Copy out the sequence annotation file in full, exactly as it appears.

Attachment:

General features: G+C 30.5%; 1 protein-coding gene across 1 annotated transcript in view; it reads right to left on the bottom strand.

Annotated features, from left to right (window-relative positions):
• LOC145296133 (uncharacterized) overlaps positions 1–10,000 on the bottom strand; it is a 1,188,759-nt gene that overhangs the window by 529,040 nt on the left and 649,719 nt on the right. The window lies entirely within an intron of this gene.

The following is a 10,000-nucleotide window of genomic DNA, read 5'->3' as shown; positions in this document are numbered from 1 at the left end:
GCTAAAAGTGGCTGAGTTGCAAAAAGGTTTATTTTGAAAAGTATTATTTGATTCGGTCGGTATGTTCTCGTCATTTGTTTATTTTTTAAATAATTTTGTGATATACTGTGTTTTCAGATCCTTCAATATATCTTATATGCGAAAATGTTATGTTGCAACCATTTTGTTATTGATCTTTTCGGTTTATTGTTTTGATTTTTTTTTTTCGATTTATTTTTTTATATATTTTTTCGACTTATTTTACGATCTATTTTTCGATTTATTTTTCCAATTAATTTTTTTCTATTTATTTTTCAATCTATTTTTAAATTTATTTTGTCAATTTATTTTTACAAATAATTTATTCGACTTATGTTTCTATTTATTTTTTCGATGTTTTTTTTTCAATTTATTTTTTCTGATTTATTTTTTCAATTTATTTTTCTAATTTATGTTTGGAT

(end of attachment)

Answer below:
General features: G+C 30.5%; 1 protein-coding gene across 1 annotated transcript in view; it reads right to left on the bottom strand.

Annotated features, from left to right (window-relative positions):
• LOC145296133 (uncharacterized) overlaps positions 1–10,000 on the bottom strand; it is a 1,188,759-nt gene that overhangs the window by 529,040 nt on the left and 649,719 nt on the right. The window lies entirely within an intron of this gene.

The following is a 10,000-nucleotide window of genomic DNA, read 5'->3' as shown; positions in this document are numbered from 1 at the left end:
GCTAAAAGTGGCTGAGTTGCAAAAAGGTTTATTTTGAAAAGTATTATTTGATTCGGTCGGTATGTTCTCGTCATTTGTTTATTTTTTAAATAATTTTGTGATATACTGTGTTTTCAGATCCTTCAATATATCTTATATGCGAAAATGTTATGTTGCAACCATTTTGTTATTGATCTTTTCGGTTTATTGTTTTGATTTTTTTTTTTCGATTTATTTTTTTATATATTTTTTCGACTTATTTTACGATCTATTTTTCGATTTATTTTTCCAATTAATTTTTTTCTATTTATTTTTCAATCTATTTTTAAATTTATTTTGTCAATTTATTTTTACAAATAATTTATTCGACTTATGTTTCTATTTATTTTTTCGATGTTTTTTTTTCAATTTATTTTTTCTGATTTATTTTTTCAATTTATTTTTCTAATTTATGTTTGGAT